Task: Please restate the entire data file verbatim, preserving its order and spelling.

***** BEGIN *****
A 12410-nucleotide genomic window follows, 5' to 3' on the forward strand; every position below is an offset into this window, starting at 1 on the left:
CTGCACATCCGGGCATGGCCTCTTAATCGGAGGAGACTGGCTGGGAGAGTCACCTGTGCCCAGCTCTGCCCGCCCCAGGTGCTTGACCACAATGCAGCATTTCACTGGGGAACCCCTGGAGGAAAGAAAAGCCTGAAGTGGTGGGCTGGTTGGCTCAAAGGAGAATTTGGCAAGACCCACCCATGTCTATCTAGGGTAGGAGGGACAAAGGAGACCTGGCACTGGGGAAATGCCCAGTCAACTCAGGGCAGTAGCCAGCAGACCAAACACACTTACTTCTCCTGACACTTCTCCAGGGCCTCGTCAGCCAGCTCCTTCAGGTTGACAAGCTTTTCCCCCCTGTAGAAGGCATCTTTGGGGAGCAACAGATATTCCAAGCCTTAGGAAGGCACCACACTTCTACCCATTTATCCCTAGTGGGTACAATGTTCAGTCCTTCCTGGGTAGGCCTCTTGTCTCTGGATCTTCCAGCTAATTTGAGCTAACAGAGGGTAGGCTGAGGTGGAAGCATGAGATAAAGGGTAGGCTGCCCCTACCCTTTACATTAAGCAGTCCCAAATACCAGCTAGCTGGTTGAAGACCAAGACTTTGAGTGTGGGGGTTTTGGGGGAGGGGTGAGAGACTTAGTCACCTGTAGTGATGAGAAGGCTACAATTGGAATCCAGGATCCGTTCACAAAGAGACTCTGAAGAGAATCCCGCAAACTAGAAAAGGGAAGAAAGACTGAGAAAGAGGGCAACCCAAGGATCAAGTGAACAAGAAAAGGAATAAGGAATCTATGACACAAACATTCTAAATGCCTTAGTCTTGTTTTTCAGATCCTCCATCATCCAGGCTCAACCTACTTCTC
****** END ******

A 12410-nucleotide genomic window follows, 5' to 3' on the forward strand; every position below is an offset into this window, starting at 1 on the left:
CTGCACATCCGGGCATGGCCTCTTAATCGGAGGAGACTGGCTGGGAGAGTCACCTGTGCCCAGCTCTGCCCGCCCCAGGTGCTTGACCACAATGCAGCATTTCACTGGGGAACCCCTGGAGGAAAGAAAAGCCTGAAGTGGTGGGCTGGTTGGCTCAAAGGAGAATTTGGCAAGACCCACCCATGTCTATCTAGGGTAGGAGGGACAAAGGAGACCTGGCACTGGGGAAATGCCCAGTCAACTCAGGGCAGTAGCCAGCAGACCAAACACACTTACTTCTCCTGACACTTCTCCAGGGCCTCGTCAGCCAGCTCCTTCAGGTTGACAAGCTTTTCCCCCCTGTAGAAGGCATCTTTGGGGAGCAACAGATATTCCAAGCCTTAGGAAGGCACCACACTTCTACCCATTTATCCCTAGTGGGTACAATGTTCAGTCCTTCCTGGGTAGGCCTCTTGTCTCTGGATCTTCCAGCTAATTTGAGCTAACAGAGGGTAGGCTGAGGTGGAAGCATGAGATAAAGGGTAGGCTGCCCCTACCCTTTACATTAAGCAGTCCCAAATACCAGCTAGCTGGTTGAAGACCAAGACTTTGAGTGTGGGGGTTTTGGGGGAGGGGTGAGAGACTTAGTCACCTGTAGTGATGAGAAGGCTACAATTGGAATCCAGGATCCGTTCACAAAGAGACTCTGAAGAGAATCCCGCAAACTAGAAAAGGGAAGAAAGACTGAGAAAGAGGGCAACCCAAGGATCAAGTGAACAAGAAAAGGAATAAGGAATCTATGACACAAACATTCTAAATGCCTTAGTCTTGTTTTTCAGATCCTCCATCATCCAGGCTCAACCTACTTCTC